Bloomberg: Lebanon is a bankrupt country with its public and private sectors
Bloomberg began the article on Lebanon by saying: “Finally, a government was formed in Lebanon, after a period of collapse that lasted 13 months under the caretaker government. It is very good news for a country suffering from the consequences of economic collapse, political intransigence, financial irregularities, the interference of foreign powers, as well as the still mysterious explosion of the Port of Beirut last year that devastated the capital.
The announcement of the formation of the government on September 10 was accompanied by an immediate and noticeable recovery in the value of the Lebanese pound, as its formation allows Lebanon to obtain hundreds of millions of dollars promised by donors and assistance from the World Bank in the amount of 546 million dollars and an expected amount of 860 million dollars in drawing rights allocations for the International Monetary Fund.
But all this is only a temporary alternative. Najib Mikati’s return to power as prime minister or the familiar makeup of his new government does not really inspire confidence.
The country’s political leaders, especially Hezbollah, did not agree to form the government except because the option of further procrastination was no longer available. It was the central bank that forced politicians to rearrange the chairs. On August 11, Central Bank Governor Riad Salameh announced the lifting of fuel subsidies, which plunged the country into a desperate crisis.
Without hydrocarbons, there is no electricity, transportation, and many of the basic needs of modern society. In fact, Salameh was confronting President Michel Aoun and his ally Hezbollah, and indeed all politicians, with a simple truth: the state had become bankrupt on both the public and private levels.
Lebanon imports almost everything and relies heavily on its financial sector, so it is in such a very difficult situation. For several decades, Lebanese banks have been doing something like a giant pyramid scheme or a Ponzi scheme, paying depositors exorbitant interest rates on simple deposits, and contributing to the continuity of the government by lending to the state indefinitely.
However, the mass protests that began on October 17, 2019 against official corruption and inefficiency, have triggered an economic crisis. As the economy faltered, it turned out that the foreign currencies that banks claimed they held on behalf of depositors and could lend to the government did not in fact exist.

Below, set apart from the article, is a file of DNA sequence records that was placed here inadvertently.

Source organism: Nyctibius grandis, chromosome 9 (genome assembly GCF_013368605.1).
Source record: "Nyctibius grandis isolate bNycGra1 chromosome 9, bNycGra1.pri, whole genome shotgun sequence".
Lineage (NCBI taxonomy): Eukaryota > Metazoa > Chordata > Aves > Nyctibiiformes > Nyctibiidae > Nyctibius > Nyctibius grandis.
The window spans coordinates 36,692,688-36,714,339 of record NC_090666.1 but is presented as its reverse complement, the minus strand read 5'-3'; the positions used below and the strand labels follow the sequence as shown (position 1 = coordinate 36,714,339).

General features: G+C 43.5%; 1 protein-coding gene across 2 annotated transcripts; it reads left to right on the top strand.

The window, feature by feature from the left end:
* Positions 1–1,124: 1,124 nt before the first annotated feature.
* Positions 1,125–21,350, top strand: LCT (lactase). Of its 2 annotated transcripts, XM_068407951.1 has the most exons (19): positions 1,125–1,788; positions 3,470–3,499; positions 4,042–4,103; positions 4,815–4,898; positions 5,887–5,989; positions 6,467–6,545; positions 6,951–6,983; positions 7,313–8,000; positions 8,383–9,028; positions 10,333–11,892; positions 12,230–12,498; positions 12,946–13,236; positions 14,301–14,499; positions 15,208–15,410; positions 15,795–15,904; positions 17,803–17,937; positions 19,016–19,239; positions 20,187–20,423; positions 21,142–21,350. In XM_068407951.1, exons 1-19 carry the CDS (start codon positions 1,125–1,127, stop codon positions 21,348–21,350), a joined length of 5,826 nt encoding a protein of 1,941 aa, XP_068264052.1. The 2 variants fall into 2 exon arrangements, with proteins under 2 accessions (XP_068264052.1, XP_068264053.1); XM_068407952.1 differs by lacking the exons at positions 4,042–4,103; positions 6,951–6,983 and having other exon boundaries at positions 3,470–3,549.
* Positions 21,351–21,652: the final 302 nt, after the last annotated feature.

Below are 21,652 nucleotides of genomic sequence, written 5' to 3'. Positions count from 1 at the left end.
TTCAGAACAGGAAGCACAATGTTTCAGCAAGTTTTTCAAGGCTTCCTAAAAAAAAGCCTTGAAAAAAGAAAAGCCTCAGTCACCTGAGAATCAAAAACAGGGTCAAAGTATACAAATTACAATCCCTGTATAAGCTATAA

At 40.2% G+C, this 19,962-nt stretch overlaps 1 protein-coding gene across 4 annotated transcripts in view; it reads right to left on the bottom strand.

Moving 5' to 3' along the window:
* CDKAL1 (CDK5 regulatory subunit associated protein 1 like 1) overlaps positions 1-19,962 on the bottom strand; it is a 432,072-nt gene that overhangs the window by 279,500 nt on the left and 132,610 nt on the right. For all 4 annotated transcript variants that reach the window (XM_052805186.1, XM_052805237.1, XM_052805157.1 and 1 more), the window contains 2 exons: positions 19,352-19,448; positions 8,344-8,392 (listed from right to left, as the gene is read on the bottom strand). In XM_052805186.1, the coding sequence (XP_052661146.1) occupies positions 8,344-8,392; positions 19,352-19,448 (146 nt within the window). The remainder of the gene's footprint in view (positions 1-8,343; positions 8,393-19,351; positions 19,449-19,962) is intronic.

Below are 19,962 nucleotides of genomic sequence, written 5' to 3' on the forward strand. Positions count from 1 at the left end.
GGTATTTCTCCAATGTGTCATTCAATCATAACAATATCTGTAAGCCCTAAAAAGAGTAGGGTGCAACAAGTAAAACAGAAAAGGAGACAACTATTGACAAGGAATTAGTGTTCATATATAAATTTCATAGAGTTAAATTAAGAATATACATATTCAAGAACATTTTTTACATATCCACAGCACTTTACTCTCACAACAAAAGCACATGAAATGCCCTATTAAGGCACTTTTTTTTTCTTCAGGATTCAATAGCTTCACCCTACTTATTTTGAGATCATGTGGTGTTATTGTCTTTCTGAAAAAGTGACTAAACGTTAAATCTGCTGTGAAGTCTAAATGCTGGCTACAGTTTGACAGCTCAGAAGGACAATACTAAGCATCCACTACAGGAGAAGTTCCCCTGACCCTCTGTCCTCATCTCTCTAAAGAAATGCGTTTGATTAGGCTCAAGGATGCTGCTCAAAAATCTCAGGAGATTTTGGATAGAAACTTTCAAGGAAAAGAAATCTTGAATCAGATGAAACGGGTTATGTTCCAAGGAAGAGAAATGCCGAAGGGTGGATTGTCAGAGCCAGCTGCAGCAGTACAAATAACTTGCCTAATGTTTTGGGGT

The bubble burst. Lebanon plunged into an existential crisis. He needs the IMF and the international community to recapitalize his banks, or he will never be able to recover.
With electricity outages, refrigerators stopped, queues of cars lined up, hospitals struggle for continuity, and work was disrupted in most Lebanese regions for the most part, even these masters of inaction were forced to act. Hezbollah in particular felt clearly weak. Regional powers that operate independently of Iran, such as Saudi Arabia, the United Arab Emirates, and even Syria, may find it very easy to gain influence in a completely impotent state, which may constitute a serious threat to its control with Iran over the political system.
The party is said to have put too much pressure on Aoun and his ambitious son-in-law, Gebran Bassil, to accept the formation of a government that does not appear to have enough supporters to secure an effective veto. It seems that Tehran and Hezbollah have concluded that this stalemate has become too dangerous for them, so they concluded a deal with French President Emmanuel Macron to negotiate the formation of the new government. The latter intends to distribute ration cards in US dollars to five hundred thousand of the poorest families.
On the other hand, the remaining subsidies on all fuels will be lifted, which means that gasoline and other fuels will become available again, albeit at high prices. However, in reality, nothing has changed. In order for the International Monetary Fund and donors to secure new funds, the Lebanese state will be required, among other things, to make important concessions in terms of accountability and transparency, at least creating a safety net for most of the Lebanese people who have plunged into extreme poverty, so that they do not have to resort and rely on alms that will increase scarcity. .
It is precisely those concessions that political leaders do not want to make, not only because they somewhat diminish their influence and privileges, but also because they would force them to accept basic disturbing facts, such as how much money was looted—and by whom—and how the burden of refinancing was shared. The traditional centers of power, all of which are already represented in the new coalition, fear the economic and political bargains that the International Monetary Fund and donor countries will require in order to recapitalize the crumbling financial system.
Lebanon will rest for some time from the arrival of aid and suspended loans. Those in power will have to use this time to finally reach a long-term understanding with the IMF, without which there is no longer-term solution. This period of time is also supposed to be an unmissable opportunity for the international community to compel the Lebanese leaders to make serious concessions in terms of transparency, accountability and responsibility.
Lebanon may have had some breathing room. However, one thing its leaders – and the world around it – should not forget is that Lebanon’s existential crisis is not yet over.
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